Finally, for some perspective, it’s been difficult, but not impossible, to land a tenure track academic job and government research grants since the mid-70’s.

I’m certainly not an apologist for the system. More like a realist. Anybody considering one of these doctoral degree programs needs to understand the pitfalls and be on the alert for red flags.

I only say this to point out there is nothing really new in either of those two articles. Earning a research doctorate is extremely challenging. But that experience can be as rewarding. It will probably pay dividends throughout ones career.


Clinton’s Free College Tuition Proposal Would Cost $65 Billion

US Presidential candidate Hillary Clinton has just proposed a free college tuition plan. Numbers on the cost of the proposal have not come with the announcement. But they are easy to estimate. I’ve run a quick calculation and find her plan would cost somewhere in the neighborhood of $65 billion per year.

We’ll see what the real experts come up with, but my guess is that’s the ballpark cost for what it will take to completely unburden students.

A nice overview of the plan written by Doug Lederman can be read at Inside Higher Ed. There is, for example, a means testing component. But it would benefit the vast majority of college students.

The bottom line is not really all that complicated. For a plan such as this to work for colleges it would, minimally, need to replace all of the tuition revenue they collect.

To arrive at my estimate I simply summed the amount of net tuition US public post-secondary institutions collected, using data in the IPEDs database. These are most of the < 2yr, 2yr, and 4+yr institutions. The number arrived at represents tuition revenue at just under 1900 public institutions across the US and territories that enroll students after high school, including community colleges. Collectively, they report net tuition revenue of $65.552 billion in 2014.

Net tuition is, basically, the tuition actually collected from students after various scholarships and discounts. Net tuition has been rising as states have slashed budgets, shifting higher proportions of their costs to students. The burden puts even public colleges out of reach for an increasing number of students. Those who do attend are saddled with higher levels of debt, a burden that becomes extreme for those who never graduate.

Meanwhile, public colleges–too frequently characterized as the bad actors– are victims of a sort, too. Their enrollment has been steadily declining as they lose the cost advantage they once enjoyed over private colleges. This worsens their fiscal position, and they are under threat of becoming trapped in a vicious cycle of chasing higher tuition rates while losing students.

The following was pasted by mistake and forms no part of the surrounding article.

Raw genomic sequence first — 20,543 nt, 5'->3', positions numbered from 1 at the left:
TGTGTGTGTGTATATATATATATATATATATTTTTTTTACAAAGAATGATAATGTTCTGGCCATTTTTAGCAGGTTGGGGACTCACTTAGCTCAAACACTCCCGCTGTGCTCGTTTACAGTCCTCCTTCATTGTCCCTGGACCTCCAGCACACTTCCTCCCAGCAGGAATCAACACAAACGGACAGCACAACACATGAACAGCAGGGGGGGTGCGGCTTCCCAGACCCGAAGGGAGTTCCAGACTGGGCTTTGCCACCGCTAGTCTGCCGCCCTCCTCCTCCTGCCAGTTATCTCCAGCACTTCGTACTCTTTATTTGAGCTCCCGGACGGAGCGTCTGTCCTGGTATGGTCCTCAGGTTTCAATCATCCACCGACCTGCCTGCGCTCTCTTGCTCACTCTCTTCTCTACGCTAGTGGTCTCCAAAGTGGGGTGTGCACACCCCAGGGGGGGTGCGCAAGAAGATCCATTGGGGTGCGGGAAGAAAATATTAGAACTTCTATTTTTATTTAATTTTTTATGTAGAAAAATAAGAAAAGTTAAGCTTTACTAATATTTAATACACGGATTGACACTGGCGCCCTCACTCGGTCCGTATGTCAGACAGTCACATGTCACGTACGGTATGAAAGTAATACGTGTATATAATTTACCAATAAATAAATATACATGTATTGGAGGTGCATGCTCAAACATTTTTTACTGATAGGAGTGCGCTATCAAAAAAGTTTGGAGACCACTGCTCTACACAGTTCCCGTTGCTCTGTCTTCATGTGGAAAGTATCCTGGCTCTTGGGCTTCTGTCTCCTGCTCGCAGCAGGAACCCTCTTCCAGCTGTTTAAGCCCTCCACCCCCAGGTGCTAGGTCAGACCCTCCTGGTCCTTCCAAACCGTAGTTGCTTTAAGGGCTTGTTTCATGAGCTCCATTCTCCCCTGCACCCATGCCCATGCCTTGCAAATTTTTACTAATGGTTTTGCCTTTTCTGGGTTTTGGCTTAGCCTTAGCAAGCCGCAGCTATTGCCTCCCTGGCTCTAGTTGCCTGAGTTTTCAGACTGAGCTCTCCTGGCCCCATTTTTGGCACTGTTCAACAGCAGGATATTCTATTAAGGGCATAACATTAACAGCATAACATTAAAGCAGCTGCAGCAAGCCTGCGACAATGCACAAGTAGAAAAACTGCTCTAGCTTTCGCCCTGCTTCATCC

Is free college tuition affordable?
Federal spending. Image from the National Priorities Project.
Federal spending. Image from the National Priorities Project.

The Federal budget of $3.8 trillion is broken into two pieces, about $2.5 trillion is mandatory spending. Since mandatory spending is mostly on social security and health care, think of it as the fixed insurance obligation of the federal government.

Another $1.1 trillion is discretionary spending, the second piece, which includes everything else the federal government does. Because over half of discretionary spending is on the military, Noble economist Paul Krugman dryly refers to the government as an insurance company with an army, navy and air force.

Education spending is within the relatively small slice of the budget that is not mandatory or military spending.

All things being equal, Secretary Clinton’s proposal would increase the education component of the budget to just under $170 billion, or from 3% to 4.3% of the overall budget.

That doesn’t strike me as a large amount of money given the overall spending matrix. Perhaps most importantly, if you set out to invest an additional 1.3% of your budget on something, it is hard to imagine how you’d get a better long term payoff than putting that into higher education.


Recessions Drive Rising Tuition and Privatization of Public Universities

effect of recession on net tuition
from State Higher Education Executive Officers Association SHEF FY2015 Report

The university system in the US struggles. After a prolonged period of rising enrollments, the tide seems to have turned. After peaking in 2011 both undergraduate and graduate enrollment are both on the decline. This is not a waning demographic bubble. Something else is going on.

This is especially problematic since, as a general rule, the costs of education delivery are largely fixed. The university solution is to distribute these costs across many students, some who pay very little in tuition and some who pay full retail, with many gradations between due to various scholarships. The net tuition is the sum of all tuition actually collected from students.